Wednesday, 26 November 2008

Good News: UK Still Pessimistic and Cynical!

The HSBC Climate Confidence Survey results were released today. At a global level, the results make for some nice spin and all round optimisim. The survey, organised via HSBC's Climate Partnership, sought to understand attitudes and commitment towards action on tackling climate change in a number of developing and developed countries. In summary: those in developing nations are optmisitic and engaged, while those in developing countRies are fatalistic and disengaged:

"Climate change is having a significant impact on public opinion in the developing countries surveyed. Around 60 percent of respondents registered a high level of concern in China, India, Mexico and Brazil, compared with only 22 per cent in the UK and 26 per cent in Germany; and" (from HSBC, here)


In the UK, fatalism really doesn't just reign, it pours. The Country Profile for the UK tells a sorry tale:

"The HSBC Climate Confidence Index 2007 shows the UK as the least engaged of any of the economies surveyed. People in the UK have the lowest level of concern, the lowest confidence in what is being done today to address the issue, the lowest level of personal commitment, and nearly the lowest optimism about the outcome. A fatalistic view is prevalent, with significant 'green rejection', especially in younger age groups." (HSBC, emphasis mine)

On face value this sounds terrible and I'm sure that some of what the HSBC survey data reveals is indeed bad news. The fact that UK citizens have the lowest level of concern about climate change is particularly worrying and as a percentage, half of the global average (in terms of %age repsondents recording a high level concern over climate change). Ranked above climate change are 'Terrorism' and 'Children's Future' as high level concerns for UK respondents.

There is a sad irony then, not enough of us are making the links between climatic change and a rise in terrorism, conflict and a potential decline in the security of our children's wellbeing. On a personal level, I'm surprised that respondents are worried about terrorism - I really hadn't realised that so many people would feel this way. The National Security Strategy sets a tone I suppose: Terrorism first, potential causes second:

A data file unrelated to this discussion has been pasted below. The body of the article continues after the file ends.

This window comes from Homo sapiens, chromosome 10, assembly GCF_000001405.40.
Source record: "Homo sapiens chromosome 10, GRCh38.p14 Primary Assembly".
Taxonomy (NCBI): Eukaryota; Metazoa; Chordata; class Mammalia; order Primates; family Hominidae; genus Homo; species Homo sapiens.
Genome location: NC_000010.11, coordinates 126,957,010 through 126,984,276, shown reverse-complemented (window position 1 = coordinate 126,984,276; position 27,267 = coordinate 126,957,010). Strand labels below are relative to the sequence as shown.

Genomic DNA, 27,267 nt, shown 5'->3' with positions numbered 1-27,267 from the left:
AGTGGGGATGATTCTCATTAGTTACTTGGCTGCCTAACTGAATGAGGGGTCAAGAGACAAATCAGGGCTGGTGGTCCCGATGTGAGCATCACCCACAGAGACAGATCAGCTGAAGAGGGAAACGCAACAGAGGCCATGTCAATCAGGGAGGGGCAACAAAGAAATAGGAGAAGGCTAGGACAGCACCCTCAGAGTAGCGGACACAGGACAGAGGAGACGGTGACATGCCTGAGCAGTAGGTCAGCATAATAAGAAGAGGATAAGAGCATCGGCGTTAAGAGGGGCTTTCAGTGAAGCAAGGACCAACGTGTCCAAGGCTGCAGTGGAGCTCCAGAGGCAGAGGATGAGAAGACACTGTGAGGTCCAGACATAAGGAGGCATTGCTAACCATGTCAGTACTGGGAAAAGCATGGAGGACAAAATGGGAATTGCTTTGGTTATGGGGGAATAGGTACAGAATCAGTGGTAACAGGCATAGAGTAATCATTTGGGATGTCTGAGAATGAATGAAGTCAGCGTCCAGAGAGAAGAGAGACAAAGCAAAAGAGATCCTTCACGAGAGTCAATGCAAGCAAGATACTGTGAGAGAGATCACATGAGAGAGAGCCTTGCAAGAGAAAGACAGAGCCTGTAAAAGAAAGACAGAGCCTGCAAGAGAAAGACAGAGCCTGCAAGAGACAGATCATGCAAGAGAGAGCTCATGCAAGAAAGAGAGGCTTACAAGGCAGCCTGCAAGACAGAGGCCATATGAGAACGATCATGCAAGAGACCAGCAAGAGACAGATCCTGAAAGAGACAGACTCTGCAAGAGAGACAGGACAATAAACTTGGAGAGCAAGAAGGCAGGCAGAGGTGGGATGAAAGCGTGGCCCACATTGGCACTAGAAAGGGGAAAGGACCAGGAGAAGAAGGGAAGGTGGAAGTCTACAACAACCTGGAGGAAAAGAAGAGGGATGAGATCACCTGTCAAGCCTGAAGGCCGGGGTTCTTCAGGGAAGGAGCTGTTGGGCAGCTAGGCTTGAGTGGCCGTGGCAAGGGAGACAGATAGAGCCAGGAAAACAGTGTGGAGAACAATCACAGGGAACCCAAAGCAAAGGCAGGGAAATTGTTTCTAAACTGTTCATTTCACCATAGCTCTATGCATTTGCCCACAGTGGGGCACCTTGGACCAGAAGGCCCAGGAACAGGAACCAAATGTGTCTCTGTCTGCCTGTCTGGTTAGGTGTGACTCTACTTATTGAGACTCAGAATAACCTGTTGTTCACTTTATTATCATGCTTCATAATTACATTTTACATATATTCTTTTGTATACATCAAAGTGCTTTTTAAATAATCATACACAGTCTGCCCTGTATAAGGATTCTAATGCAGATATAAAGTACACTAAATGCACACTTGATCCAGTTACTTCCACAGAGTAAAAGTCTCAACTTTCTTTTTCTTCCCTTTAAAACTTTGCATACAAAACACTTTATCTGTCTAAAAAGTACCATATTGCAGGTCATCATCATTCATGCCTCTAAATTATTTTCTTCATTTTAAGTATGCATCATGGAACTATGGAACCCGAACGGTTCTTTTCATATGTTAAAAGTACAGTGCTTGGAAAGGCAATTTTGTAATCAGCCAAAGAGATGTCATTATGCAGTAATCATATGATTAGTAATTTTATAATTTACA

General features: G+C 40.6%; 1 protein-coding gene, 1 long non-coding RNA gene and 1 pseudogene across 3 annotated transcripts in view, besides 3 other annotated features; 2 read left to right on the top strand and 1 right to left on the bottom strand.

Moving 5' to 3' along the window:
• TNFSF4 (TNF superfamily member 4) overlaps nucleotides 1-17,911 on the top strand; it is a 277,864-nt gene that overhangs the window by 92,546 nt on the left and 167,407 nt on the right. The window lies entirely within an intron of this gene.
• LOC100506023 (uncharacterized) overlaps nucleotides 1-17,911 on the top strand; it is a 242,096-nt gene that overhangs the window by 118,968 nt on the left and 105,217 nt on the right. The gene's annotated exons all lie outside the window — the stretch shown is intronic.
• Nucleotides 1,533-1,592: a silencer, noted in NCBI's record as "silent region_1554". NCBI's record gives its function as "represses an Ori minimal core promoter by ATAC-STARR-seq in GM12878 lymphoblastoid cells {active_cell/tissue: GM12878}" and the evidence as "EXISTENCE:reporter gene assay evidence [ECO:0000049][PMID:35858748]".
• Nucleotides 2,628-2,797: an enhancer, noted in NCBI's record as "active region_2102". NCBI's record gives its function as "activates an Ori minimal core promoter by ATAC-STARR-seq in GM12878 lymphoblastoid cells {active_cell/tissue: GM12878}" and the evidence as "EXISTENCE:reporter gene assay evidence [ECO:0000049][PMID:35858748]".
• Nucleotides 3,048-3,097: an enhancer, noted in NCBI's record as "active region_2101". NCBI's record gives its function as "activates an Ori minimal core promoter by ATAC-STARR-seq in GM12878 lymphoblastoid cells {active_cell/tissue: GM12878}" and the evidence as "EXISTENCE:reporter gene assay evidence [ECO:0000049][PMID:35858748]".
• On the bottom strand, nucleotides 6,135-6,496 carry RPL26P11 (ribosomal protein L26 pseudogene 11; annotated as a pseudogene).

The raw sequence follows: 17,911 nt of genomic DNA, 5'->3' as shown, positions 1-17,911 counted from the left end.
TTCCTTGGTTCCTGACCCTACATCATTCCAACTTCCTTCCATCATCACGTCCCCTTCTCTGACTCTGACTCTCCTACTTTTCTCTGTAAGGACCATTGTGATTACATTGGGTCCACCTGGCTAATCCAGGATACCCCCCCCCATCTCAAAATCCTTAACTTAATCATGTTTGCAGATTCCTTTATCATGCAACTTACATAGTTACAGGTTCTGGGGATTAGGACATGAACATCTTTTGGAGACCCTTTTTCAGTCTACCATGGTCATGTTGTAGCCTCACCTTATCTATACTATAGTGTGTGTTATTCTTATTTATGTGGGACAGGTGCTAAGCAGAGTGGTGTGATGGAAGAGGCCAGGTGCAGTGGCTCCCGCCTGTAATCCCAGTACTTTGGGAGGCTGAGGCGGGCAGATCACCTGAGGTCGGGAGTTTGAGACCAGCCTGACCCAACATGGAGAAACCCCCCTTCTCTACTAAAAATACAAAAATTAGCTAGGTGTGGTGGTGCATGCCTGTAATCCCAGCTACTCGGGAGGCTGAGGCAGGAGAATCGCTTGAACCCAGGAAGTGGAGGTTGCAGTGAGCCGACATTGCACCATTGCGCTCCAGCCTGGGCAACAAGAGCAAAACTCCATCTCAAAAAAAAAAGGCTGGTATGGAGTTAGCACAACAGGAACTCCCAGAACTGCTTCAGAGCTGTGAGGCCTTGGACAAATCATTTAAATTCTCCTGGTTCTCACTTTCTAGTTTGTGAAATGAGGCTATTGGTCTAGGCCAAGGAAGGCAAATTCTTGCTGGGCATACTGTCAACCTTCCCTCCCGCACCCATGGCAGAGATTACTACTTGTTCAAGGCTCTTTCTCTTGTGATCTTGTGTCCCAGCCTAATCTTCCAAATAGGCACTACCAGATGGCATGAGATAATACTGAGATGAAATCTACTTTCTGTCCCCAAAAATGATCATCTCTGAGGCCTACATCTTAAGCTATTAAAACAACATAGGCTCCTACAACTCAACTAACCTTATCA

"The Cold War threat has been replaced by a diverse but interconnected set of threats and risks, which affect the United Kingdom directly and also have the potential to undermine wider international stability. They include international terrorism, weapons of mass destruction, conflicts and failed states, pandemics, and trans-national crime. These and other threats and risks are driven by a diverse and interconnected set of underlying factors, including climate change, competition for energy, poverty and poor governance, demographic changes and globalisation."

On the positive side of the HSBC report, I wondered whether all of this good old fashioned British pessimism and fatalism was born out of the fact that the public are well informed - that they understand the situation we are in and are understandably worried that we may not be able to address the issues sufficiently well.

Sadly, something worse seems to be at play - the product of a dis-informed society, we seem to have settled on a rainbow fatalism. Over 10% of the UK respondents think we should 'adapt to climate change, not try to stop it from happening', 9% think it's 'impossible to stop', 7% 'the earth will self-regulate (sic)', 3% 'it's not our role' and scientists will find a technological solution..'.

Meanwhile the young repsondents are spitting poision - with quotes suggesting a widespread view of climate change as a government led conspiracy. (if only!).

It seems we're not under-informed, this survey tells me that people are baffled, that there is a failure of trust and a subsequent failure of faith. Oh, to live in China, where most people are optimistic and trusting of their government in leading them from climatic disaster. If we can just get the Olympics right, who knows what will happen...

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